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Changing software challenges University

April 11, 1997

By Randolph Tjahjono

Lariat Reporter

Nothing gets older faster than a computer.

What was the sleekest, fastest and best model six months ago is today's obsolete computer. Even software companies are churning out new versions of their software at a record pace.

For students and others, such progress might not be such a big problem. They can wait and save up to buy the newest software, and old hardware can often be used well past its prime.

'A top-of-the-line computer, bought today, would probably be considered that for about a year to a year and a half,' said Patrick Johnson, an assistant technician at Computer Access, a local computer store. 'For software, it's completely different because it is continually changed and updated.'

According to Wendy Neill, computer lab manager at the Casey Computing Center, the University purchases new computers every year for the most commonly used labs.

'We then take the old computers from Moody [Memorial Library] and put them in the Sid Rich [Sid Richardson Science Building] lab and take the ones in Sid Rich and put them somewhere else,' Neill said. 'It's a domino effect. Eventually, we sell the oldest computers we have back to the Microcomputer Store.'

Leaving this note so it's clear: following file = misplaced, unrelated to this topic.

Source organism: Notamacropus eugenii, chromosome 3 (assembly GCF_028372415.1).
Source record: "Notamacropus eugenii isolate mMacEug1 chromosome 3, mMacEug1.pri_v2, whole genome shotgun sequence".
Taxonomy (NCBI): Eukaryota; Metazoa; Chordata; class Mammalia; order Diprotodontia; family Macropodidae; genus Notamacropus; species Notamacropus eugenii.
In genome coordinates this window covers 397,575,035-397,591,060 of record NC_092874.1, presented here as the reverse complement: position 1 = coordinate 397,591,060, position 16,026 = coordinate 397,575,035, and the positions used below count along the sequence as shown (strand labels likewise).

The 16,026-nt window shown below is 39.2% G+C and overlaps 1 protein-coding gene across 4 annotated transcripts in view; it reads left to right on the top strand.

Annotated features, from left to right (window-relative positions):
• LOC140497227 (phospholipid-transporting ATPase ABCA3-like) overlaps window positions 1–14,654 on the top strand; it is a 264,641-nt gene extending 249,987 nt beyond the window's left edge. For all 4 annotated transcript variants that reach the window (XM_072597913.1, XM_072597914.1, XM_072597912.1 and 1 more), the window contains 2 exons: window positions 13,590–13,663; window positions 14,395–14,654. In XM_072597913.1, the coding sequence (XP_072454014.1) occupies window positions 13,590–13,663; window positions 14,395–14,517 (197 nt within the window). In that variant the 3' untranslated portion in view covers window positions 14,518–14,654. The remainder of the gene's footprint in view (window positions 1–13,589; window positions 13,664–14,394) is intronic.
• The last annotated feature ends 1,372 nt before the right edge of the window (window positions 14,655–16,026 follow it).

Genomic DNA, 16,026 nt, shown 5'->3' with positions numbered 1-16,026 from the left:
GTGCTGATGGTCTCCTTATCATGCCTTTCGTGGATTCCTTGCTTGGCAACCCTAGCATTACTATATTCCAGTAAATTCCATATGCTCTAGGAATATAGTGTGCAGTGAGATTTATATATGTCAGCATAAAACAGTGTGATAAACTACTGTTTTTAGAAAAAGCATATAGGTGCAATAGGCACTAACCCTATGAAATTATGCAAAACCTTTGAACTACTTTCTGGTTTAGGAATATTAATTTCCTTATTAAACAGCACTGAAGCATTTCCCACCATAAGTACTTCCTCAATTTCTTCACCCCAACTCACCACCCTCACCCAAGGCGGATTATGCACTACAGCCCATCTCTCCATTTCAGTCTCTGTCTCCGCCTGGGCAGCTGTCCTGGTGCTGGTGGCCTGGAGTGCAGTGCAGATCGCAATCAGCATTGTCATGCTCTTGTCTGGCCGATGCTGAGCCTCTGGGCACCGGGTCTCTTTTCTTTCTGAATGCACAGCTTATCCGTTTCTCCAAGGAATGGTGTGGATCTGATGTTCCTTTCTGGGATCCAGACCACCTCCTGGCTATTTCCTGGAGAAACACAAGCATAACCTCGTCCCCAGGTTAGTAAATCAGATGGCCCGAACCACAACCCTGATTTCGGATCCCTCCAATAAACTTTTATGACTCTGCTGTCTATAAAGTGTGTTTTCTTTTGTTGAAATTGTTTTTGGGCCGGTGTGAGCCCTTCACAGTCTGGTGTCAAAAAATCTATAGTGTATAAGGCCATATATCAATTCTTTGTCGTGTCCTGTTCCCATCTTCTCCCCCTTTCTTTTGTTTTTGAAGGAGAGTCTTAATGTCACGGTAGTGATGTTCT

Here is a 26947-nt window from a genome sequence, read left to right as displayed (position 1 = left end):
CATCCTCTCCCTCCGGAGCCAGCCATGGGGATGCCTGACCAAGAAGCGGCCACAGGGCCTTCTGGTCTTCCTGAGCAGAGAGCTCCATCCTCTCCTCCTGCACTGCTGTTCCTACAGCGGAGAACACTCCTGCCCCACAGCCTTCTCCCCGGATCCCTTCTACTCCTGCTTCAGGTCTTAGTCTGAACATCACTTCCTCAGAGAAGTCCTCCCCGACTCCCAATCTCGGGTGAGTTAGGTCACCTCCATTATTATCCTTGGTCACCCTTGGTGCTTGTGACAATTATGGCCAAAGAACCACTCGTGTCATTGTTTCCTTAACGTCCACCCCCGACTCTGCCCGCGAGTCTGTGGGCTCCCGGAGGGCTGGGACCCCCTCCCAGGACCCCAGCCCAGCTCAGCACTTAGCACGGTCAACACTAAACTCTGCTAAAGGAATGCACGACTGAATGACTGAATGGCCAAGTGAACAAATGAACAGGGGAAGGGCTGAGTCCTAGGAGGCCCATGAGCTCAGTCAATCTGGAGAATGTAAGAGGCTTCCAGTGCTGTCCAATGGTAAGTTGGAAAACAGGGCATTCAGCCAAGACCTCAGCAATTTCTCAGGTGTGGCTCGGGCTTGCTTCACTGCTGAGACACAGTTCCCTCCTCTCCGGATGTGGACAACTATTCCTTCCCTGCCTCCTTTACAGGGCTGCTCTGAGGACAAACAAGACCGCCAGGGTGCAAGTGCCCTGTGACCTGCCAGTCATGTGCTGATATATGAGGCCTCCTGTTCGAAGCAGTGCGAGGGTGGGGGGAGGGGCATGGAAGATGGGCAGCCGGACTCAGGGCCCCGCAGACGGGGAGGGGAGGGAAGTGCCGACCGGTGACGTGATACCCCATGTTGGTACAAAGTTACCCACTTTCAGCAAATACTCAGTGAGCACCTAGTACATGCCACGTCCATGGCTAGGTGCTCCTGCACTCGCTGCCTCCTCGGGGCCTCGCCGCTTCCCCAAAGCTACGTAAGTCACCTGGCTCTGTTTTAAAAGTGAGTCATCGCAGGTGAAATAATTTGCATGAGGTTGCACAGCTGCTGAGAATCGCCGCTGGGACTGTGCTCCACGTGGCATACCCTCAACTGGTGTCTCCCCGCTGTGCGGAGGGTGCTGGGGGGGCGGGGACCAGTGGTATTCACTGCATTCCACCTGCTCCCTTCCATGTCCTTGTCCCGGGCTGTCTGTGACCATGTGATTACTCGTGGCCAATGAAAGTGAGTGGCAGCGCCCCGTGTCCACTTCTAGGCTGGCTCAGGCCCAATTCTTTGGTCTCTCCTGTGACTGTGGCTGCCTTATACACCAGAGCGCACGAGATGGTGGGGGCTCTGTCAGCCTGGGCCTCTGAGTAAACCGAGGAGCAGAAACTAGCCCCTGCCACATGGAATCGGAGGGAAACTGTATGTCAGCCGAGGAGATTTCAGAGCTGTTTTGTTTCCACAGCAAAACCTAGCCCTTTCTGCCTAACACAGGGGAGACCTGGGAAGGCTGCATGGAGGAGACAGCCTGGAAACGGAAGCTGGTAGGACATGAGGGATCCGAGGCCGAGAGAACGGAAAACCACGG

As for the different departments, their old computers are bought back by the Microcomputer Store and resold to other departments, said Brian Dean, a Waco junior working at the Microcomputer Store.

One of the main selling points to potential students is how technologically caught-up it is.

'We point out the fact that [Baylor] has easily accessible computer labs and that computers are available in the dorms, but that's pretty standard among colleges today,' Blair Browning, an admission counselor, said.

Budgeting and making small purchases help the University keep up with advancing technology, said Larry Essary, Casey Computer manager in the Hankamer School of Business.

'We try to buy [hardware] in small bunches and space out our budget money over the course of the year so that if something new comes out later, we have some money left over,' said Essary. 'With software it's completely different because we have to re-train everyone and coordinate with the professors and what they're teaching in class.'

Even with the rapid changes that are constantly taking place in the computer field, one student said the University is doing a good job of keeping up.

'Everyone will always want more computers and faster computers, but I think that [Baylor] is doing a good job addressing student's needs,' said Brandon Dean, a Plano junior.

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